Remember when Hillary said that the FBI had not contacted her?
Asked on CNN’s “State of the Union” whether she had been interviewed by the FBI yet, the former secretary of state replied, “No.”
That, as they say, is no longer operative. Clinton is going to be interviewed by the FBI.
Somehow Clinton knows ahead of time that she is not going to face an indictment:
The FBI is investigating Clinton’s unconventional email server and use of a personal email account, and some Republicans are speculating it will lead to an indictment.
Clinton said there’s no chance of that happening.
And in that same time, someone has gotten to Ron Fournier. Someone seems to have reminded him what can happen to those who run afoul of the Clinton’s. Previously, Fournier has been tough on Hillary Clinton, calling her secretive, unaccountable and dishonest. Out of nowhere, Fournier now asserts that the bar to prosecute Clinton should be higher than it is for the car thief or, for that matter, a man. A man like John Kiriakou, Thomas Drake and David Petraeus.
(In case you missed it, Drake had his life destroyed for “one count of exceeding the authorized use of a government computer.” He was trying to expose illegal activities. Candidate obama was all for whistle blowers but President obama has waged a war on whistle blowers.)
“Legally, though, there’s a big bar that you have to get over to prosecute anybody for these crimes, much less somebody who’s running for president, and as critical as I’ve been of Hillary Clinton, and I am very critical of Hillary Clinton, I do understand that when somebody is running for president, there is a higher bar you have to get over, because we can’t have a system in which we’re constantly charging people who are running for president with a crime.”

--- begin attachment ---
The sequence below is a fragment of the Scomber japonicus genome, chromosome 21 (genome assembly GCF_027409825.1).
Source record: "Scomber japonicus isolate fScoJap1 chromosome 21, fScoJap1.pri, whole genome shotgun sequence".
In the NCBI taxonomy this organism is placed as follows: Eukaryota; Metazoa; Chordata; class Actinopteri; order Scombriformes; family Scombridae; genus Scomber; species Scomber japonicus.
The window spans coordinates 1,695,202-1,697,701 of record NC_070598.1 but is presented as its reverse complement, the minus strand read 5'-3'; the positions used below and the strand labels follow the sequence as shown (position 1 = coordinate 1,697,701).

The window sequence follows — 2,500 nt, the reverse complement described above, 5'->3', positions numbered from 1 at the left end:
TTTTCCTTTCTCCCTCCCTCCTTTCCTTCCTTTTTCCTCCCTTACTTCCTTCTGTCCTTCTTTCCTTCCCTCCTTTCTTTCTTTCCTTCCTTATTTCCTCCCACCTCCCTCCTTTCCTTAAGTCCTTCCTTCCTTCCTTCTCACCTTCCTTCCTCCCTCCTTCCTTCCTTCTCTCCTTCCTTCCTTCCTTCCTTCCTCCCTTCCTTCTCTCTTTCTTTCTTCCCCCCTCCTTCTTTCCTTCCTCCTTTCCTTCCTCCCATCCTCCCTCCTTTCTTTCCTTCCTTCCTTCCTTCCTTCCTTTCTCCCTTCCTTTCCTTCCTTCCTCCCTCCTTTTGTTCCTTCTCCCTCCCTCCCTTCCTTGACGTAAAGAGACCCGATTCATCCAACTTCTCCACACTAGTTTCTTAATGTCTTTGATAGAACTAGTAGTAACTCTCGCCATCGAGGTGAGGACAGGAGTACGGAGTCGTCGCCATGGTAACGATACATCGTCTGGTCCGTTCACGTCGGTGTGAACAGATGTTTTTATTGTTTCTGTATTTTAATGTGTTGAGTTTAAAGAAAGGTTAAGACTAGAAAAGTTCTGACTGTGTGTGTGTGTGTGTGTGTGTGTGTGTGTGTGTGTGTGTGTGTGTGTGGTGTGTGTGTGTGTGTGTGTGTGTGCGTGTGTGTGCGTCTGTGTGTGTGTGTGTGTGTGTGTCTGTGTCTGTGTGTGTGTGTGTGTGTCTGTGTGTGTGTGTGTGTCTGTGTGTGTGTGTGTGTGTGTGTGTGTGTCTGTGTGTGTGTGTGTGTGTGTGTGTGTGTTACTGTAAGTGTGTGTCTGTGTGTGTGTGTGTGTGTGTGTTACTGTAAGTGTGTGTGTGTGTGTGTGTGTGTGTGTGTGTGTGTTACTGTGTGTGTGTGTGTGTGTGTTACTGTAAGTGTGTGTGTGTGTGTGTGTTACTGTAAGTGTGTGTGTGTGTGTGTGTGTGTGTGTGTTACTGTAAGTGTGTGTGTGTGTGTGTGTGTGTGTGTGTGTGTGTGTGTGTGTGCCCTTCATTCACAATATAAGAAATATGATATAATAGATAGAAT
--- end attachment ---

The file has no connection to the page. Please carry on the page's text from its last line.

Fournier inexplicably asserts that running for President acts as an immunity against all crimes.
Host Joe Scarborough was astonished:
“Actually, the bar is ‘reckless [disregard]’ of classified information….”
And Scarborough went on:
Scarborough went on to provide a handful of examples of what would happen to regular people, or even a congressman, if they left out a single piece of classified material outside of a secure area, much less sent or received over 2,000 e-mails containing classified information.
“The scale of this is so remarkable, I do not know how James Comeydoesn’t do something definitive, election year or not,” Scarborough said.
Clinton’s actions parallel the Petraeus case closely. Petraeus pleaded guilty to one count of “removing and retaining classified information.” He shared classified information with Paula Broadwell, who at the time had the security clearance level to view the documents.
Now Fournier believes she should not face the same fate as Petraeus because she’s a girl. It would be one heck of a message to to give anyone a pass on crimes because he or she is running for President. That would confirm the existence of a multi-tiered justice system- one for the Clinton’s and one for the rest of us.
“It is marked ‘confidential,’ ‘secret’ or ‘top secret,'” Judge Napolitano said, adding that Clinton signed an oath her first day in office, in which she said she understood her legal obligation to know what is secret whether it’s labeled so or not.